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Indian Prime Minister Calls for "Undelayed Response" to HIV/AIDS at Indian AIDS Convention

July 28, 2003

Speaking at India's National Convention of the Parliamentary Forum on HIV/AIDS, the country's first national conference on the disease, Indian Prime Minister Atal Bihari Vajpayee on Saturday called for an "undelayed response" in fighting the epidemic and an "openness and a complete absence of prejudice toward affected persons," Reuters/New York Times reports. He said, "HIV/AIDS is not only a grave global challenge. It is equally a national concern" (Reuters/New York Times, 7/27). Vajpayee called for a greater political commitment to the fight against AIDS, saying, "It requires leadership that is ready to go to the heart of the problem and is ready even to go against the stream of public opinion" (Katyal, Reuters, 7/26). However, Vajpayee was "short on specifics" about how the government planned to address the epidemic, according to Agence France-Presse. Sonia Gandhi, leader of India's main opposition Congress party, called for expanded health insurance coverage, saying, "While Indian companies are world leaders in the manufacture of anti-AIDS drugs ... India does not have drug therapy as part of its AIDS program." She also called on the government to be more "confident" in its AIDS statistics in order to counter allegations that the government is covering up the problem. U.N. Secretary-General Kofi Annan, in a speech that was telecast to the conference, called for open discussion about AIDS in India. "It would be a terrible mistake to see AIDS as (just) a problem affecting the poor," Annan said (Roche, Agence France-Presse, 7/26).

Delegates Pass Resolution
The conference attendees voted to pass a resolution calling for a greater commitment to fighting AIDS and for legislation protecting HIV-positive people from discrimination (Agence France-Presse, 7/26). Although the conference has led officials to engage in the "most open discussion yet" about AIDS, leaders of the hardest-hit areas -- including Tamil Nadu, Andhra Pradesh, Maharashtra, Manipur and Nagaland -- were "glaringly absent" from the conference, according to AFP/Yahoo! News (Roche, AFP/Yahoo! News, 7/27). The prime minister's speech followed an announcement Friday by India's National AIDS Control Organisation that there were 4.58 million HIV-positive Indians at the end of 2002, a significant increase over the 3.97 million cases reported in 2001. As many as 25 million Indians could be HIV-positive by 2010, according to the U.S. National Intelligence Council (Kaiser Daily HIV/AIDS Report, 7/25). The Indian government has criticized the NIC report, saying that the report "spread panic," according to the Associated Press (Associated Press, 7/27).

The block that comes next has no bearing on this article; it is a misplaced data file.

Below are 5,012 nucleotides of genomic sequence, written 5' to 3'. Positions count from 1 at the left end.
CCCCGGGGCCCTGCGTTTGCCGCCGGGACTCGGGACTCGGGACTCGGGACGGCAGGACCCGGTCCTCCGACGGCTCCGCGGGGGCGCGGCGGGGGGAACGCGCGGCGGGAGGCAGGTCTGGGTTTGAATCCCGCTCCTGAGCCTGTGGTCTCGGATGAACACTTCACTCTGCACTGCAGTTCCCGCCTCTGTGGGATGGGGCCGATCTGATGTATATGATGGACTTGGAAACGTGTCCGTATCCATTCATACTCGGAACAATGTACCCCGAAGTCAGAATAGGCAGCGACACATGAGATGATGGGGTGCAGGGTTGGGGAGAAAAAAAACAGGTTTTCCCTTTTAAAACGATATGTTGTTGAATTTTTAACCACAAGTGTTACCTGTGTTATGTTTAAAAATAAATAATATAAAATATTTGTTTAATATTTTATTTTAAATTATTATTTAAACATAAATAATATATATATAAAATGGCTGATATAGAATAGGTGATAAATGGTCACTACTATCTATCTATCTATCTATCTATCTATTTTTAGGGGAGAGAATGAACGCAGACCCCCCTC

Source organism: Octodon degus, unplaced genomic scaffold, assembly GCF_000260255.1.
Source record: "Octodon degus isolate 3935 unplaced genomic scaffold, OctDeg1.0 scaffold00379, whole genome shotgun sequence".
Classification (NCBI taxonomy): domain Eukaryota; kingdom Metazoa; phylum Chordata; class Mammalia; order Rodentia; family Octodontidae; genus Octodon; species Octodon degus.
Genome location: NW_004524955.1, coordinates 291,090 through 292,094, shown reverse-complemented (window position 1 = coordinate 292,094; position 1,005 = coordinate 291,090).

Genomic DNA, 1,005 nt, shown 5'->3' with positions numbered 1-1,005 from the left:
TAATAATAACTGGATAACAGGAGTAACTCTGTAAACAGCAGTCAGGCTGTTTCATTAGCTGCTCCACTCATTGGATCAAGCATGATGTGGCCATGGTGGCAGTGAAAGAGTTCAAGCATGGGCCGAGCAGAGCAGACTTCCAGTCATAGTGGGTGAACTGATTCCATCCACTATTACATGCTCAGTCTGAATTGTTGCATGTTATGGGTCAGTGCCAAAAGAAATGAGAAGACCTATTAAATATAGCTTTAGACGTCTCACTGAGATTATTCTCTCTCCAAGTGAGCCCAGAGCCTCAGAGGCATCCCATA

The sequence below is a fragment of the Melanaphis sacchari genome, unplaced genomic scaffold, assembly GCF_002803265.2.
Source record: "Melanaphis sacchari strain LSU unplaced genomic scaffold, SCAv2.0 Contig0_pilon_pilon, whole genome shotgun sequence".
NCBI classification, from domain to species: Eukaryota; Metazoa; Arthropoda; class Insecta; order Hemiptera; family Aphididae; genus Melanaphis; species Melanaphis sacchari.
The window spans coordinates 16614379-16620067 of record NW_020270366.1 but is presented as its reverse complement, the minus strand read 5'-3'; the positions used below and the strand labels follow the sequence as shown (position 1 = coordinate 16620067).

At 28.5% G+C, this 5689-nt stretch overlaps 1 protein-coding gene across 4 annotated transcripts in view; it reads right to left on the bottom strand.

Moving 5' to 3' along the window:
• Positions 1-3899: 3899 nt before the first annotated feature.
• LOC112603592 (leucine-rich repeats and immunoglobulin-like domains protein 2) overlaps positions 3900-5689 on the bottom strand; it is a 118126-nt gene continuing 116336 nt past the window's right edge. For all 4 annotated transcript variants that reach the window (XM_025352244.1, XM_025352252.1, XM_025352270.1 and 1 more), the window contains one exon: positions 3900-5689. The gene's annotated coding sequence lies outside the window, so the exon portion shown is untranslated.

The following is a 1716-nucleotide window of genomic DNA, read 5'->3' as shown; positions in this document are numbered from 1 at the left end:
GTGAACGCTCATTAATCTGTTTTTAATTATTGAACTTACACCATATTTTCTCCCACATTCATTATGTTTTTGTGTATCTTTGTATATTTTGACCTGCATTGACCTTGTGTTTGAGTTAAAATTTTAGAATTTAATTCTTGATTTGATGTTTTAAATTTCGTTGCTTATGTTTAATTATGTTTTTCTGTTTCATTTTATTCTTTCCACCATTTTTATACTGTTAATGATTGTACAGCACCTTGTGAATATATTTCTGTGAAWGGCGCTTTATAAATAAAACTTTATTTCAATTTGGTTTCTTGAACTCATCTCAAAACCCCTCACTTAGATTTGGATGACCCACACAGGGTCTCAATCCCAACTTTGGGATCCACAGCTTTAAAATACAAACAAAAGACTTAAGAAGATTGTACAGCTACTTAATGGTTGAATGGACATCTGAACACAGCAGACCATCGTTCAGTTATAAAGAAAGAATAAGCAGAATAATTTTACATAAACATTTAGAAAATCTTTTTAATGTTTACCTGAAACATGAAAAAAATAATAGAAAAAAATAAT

Access to Antiretroviral Drugs in India
Access to antiretrovirals in India is of "particular concern ... as it becomes increasingly clear that [the] country ... has a growing AIDS problem," the Wall Street Journal reports. While generic drug manufacturers in the country produce antiretroviral drugs that cost less than $1 per patient per day, the government claims it cannot afford to make the drugs widely available. The Bill & Melinda Gates Foundation has pledged to spend $100 million in India over the next 10 years to educate truck drivers about safer sex, and the Global Fund to Fight AIDS, Tuberculosis and Malaria has pledged $100 million to the government to provide antiretroviral drugs to HIV-positive pregnant women and their infants. While health experts disagree about the best way to address the epidemic in India, both sides agree that "much more" needs to be done to prevent an upsurge in cases. Until the government finds the money to provide antiretroviral drugs, private AIDS clinics must continue to "struggle to provide treatment" to an "extremely limited" number of patients, the Wall Street Journal reports (Angwin, Wall Street Journal, 7/28).

More information on AIDS in India is available online through's Issue Spotlight on HIV/AIDS.

A video feature on AIDS in India is available online.

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